Report examines impairment as a driving risk

Various impairment factors including alcohol, drugs, fatigue, eyesight and general health have been examined in a new report made available from PACTS.

The UK’s Parliamentary Advisory Council for Transport Safety (PACTS) has published a report entitled “Fit to Drive?”, which was written in conjunction with road safety experts. The report examines the laws governing driving impairment, the factors that influence a person’s fitness to drive and any gaps between these factors and existing legislation that need to be addressed.

The headline result of the study leading up to the report is that whilst being under the influence of alcohol is the biggest driving impairment, there is evidence that drivers are taking to the road whilst impaired but don’t realise it.

According to the lead author of the report, Professor Oliver Carsten, it is well known that behavioural factors such as using alcohol or drugs affects the fitness of a person to drive, but there are other factors which are less widely known. “There are long-term factors such as physical or cognitive impairment that account for 6% of all fatal crashes, while fatigue is a factor in 3%,” he said.

The report examined alcohol, drugs, fatigue, visual acuity and physical or mental health and provided recommendations on each type of impairment:


* Because of widespread breath-testing following crashes, alcohol may be over-attributed as the key factor
* Following Scotland’s lead by lowering the legal limit to 50mg/100ml (0.05% BAC) could save an estimated 25 lives and 95 serious injuries annually
* Higher rates of enforcement would provide more of a deterrent
* The Department for Transport (DfT) and Home Office should focus on Type Approval of roadside evidential breath testing equipment to save police time
* Fleets should follow the lead of National Express buses and install alcolocks
* Alcolocks should be used in the rehabilitation of previous drink-drive offenders

Illegal and prescribed drugs

* There is a “Zero Tolerance” approach to illicit drugs which is political rather than road safety based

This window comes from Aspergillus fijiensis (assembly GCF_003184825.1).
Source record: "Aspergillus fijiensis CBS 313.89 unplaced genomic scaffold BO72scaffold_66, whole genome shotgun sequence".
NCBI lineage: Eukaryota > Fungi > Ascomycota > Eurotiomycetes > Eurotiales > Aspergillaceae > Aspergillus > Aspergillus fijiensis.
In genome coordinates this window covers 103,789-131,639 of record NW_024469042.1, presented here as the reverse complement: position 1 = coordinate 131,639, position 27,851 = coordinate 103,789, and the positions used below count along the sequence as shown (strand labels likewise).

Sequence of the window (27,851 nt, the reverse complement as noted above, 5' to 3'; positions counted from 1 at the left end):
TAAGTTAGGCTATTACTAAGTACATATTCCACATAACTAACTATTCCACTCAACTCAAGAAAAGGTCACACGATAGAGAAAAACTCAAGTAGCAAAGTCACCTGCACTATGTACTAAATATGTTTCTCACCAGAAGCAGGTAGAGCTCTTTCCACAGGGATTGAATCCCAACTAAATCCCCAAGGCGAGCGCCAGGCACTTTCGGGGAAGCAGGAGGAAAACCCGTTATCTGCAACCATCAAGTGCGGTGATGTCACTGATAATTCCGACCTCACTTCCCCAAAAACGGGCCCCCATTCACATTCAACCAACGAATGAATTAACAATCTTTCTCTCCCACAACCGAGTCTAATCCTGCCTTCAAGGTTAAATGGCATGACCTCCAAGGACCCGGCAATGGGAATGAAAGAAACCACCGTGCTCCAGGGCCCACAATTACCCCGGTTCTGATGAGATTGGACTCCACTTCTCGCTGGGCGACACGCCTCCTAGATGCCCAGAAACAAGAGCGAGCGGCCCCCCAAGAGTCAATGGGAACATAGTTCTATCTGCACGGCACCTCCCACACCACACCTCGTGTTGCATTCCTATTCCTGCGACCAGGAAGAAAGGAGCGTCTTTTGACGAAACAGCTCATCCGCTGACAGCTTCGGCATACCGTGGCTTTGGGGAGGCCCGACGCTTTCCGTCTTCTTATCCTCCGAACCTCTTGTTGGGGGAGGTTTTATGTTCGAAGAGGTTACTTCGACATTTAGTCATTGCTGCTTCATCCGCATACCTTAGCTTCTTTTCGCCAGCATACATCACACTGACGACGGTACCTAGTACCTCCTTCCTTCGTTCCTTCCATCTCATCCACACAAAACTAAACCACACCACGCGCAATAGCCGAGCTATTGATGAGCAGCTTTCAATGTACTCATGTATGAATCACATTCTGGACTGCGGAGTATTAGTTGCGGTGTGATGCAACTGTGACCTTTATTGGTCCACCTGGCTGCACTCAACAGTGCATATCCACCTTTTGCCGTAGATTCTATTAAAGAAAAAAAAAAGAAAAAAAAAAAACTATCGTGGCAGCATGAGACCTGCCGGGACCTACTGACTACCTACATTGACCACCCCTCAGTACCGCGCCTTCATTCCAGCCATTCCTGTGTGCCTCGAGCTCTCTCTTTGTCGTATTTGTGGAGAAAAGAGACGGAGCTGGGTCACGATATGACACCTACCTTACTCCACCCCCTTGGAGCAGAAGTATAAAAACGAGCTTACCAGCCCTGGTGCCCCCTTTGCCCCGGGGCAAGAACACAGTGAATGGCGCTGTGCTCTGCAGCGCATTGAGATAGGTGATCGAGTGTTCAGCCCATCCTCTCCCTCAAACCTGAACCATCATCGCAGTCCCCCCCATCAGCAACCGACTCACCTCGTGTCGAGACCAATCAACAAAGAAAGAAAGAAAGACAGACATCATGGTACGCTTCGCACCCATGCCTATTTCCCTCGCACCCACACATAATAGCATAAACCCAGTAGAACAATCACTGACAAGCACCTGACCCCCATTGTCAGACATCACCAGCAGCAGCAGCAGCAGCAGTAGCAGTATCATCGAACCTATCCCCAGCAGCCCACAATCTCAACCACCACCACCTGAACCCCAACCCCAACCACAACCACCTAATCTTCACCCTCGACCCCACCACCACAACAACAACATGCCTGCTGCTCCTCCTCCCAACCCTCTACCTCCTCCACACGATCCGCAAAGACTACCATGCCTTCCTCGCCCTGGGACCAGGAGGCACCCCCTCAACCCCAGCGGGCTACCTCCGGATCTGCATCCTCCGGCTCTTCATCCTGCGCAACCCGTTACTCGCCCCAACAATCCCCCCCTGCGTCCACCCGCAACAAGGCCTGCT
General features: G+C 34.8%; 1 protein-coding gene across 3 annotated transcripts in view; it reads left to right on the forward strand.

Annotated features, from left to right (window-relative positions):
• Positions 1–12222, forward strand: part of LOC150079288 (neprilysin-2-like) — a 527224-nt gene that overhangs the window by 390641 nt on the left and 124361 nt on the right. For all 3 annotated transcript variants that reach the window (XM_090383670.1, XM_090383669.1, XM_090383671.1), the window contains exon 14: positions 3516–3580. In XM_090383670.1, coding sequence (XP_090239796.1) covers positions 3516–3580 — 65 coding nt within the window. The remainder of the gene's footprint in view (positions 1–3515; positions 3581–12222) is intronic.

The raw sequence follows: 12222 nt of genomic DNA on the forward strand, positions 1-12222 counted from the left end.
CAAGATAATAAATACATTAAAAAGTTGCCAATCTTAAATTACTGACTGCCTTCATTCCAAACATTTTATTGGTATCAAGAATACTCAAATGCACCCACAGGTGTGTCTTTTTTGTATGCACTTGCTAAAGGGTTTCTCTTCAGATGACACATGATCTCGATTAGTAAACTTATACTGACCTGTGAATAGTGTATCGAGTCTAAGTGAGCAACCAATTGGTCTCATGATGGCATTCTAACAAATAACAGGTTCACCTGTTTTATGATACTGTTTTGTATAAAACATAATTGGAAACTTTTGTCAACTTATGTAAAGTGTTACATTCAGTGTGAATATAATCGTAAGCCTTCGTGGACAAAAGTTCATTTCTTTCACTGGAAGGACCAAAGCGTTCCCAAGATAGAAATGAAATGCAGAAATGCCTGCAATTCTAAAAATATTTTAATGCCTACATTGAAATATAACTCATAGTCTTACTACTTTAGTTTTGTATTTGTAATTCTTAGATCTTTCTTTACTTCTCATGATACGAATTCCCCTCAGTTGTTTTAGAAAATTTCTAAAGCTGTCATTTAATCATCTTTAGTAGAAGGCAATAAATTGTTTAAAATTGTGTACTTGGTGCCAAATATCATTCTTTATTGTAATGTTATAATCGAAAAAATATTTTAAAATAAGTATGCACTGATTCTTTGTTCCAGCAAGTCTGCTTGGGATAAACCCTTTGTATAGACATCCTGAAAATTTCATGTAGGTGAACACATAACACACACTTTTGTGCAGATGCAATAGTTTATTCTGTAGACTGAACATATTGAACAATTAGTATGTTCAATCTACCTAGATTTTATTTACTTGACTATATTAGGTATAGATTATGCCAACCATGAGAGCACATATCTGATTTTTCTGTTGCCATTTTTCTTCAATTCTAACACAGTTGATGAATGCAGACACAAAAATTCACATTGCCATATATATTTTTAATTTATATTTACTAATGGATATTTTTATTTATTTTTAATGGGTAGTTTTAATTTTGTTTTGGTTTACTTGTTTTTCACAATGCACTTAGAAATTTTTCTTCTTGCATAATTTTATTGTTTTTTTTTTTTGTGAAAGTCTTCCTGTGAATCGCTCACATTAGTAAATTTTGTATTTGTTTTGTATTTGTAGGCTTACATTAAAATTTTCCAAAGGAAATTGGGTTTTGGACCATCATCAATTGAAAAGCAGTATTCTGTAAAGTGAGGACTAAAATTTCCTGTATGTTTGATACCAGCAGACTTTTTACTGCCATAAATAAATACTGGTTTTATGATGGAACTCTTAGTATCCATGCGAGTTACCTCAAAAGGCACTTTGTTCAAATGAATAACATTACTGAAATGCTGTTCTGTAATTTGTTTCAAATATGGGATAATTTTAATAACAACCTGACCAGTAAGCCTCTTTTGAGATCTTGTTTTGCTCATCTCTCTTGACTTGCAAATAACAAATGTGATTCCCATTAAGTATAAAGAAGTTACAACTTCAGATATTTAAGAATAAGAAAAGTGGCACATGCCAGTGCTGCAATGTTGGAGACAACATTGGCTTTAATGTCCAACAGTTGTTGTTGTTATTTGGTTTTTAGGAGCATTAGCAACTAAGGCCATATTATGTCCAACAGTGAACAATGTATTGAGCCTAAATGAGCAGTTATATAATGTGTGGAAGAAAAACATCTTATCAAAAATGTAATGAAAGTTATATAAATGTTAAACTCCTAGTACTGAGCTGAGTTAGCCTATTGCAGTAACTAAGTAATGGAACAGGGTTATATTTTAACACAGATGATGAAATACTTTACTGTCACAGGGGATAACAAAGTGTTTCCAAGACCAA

* Incidence of illicit drugs in both fatal and non-fatal crashes is around 6%
* At present only 2 out of the 16 proscribed drugs have devices Type Approved for roadside detection
* The difficulty of detecting drivers under the influence of drugs at the roadside reduces the efficacy of a law
* Medicinal drugs – if taken according to prescription – represent a low risk

Fatigue and sleep impairment

* Early studies failed to identify fatigue as a risk factor because if a driver survived a fatigue related crash, they were likely to deny culpability and if they did not survive, then there was little evidence that fatigue was a cause
* It is now widely accepted that fatigue is a major contributory factor particularly in the early hours of the morning and on long distance journeys on major roads or motorways
* The Highway Code now gives specific advice on the risks of sleep deprivation, time spent driving and natural body-clock rhythms
* Highways England and other strategic road authorities should consider design treatments that can break up the monotony of long-distance driving

Uncorrected defective eyesight

* Safe driving depends more than 90% on eyesight but there is no strong evidence that deficiencies in eyesight present a major road safety risk
* Some aspects of eyesight – contrast sensitivity, visual field impairment and visual processing speed are related to risk
* Eyesight-deficient drivers tend to restrict their driving to avoid difficult times eg at night
* This is particularly likely for elderly drivers, and with an ageing population, eyesight is likely to increase as a risk factor
* Current procedures are not sufficient to identify those with inadequate eyesight

Mental or physical illness or disability

* Many medical conditions cause long-term cognitive impairment, including brain injury, Parkinson’s, dementia, multiple sclerosis and strokes
* Many of these conditions are age-related and set to increase with an ageing population in the next 20 years
* Evidence points to an increase in collision involvement rates among older drivers
* Discussing fitness to drive may be difficult for the GP who risks their relationship with the patient
* Different diseases and injuries produce different types of cognitive impairment which may impact driving ability
* There is no single set of tests to assess fitness to drive irrespective of the underlying causes of the impairment
* The Government should fund research into developing a clinically viable desk based assessment of driving safety
* If a driver is advised to stop, they need to be supported with alternatives to maintain mobility and avoid social exclusion.
* Autonomous cars may have a role to play in supporting the safer mobility of people with cognitive impairment

“The EU Directive on fitness to drive includes the requirement to consult with “authorised medical opinion” to obtain expert judgement on many of the factors,” says Professor Carsten. “However, we have to ask how that expert judgement is to be obtained and who is qualified to give it.”

David Davies, Executive Director of PACTS said: “The Government has recently published its road safety statement reaffirming its aims to reduce death and injury on the road. This report highlights where improvements are to be made and we hope that all relevant departments and agencies collaborate to act on its recommendations.”

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Human Factors

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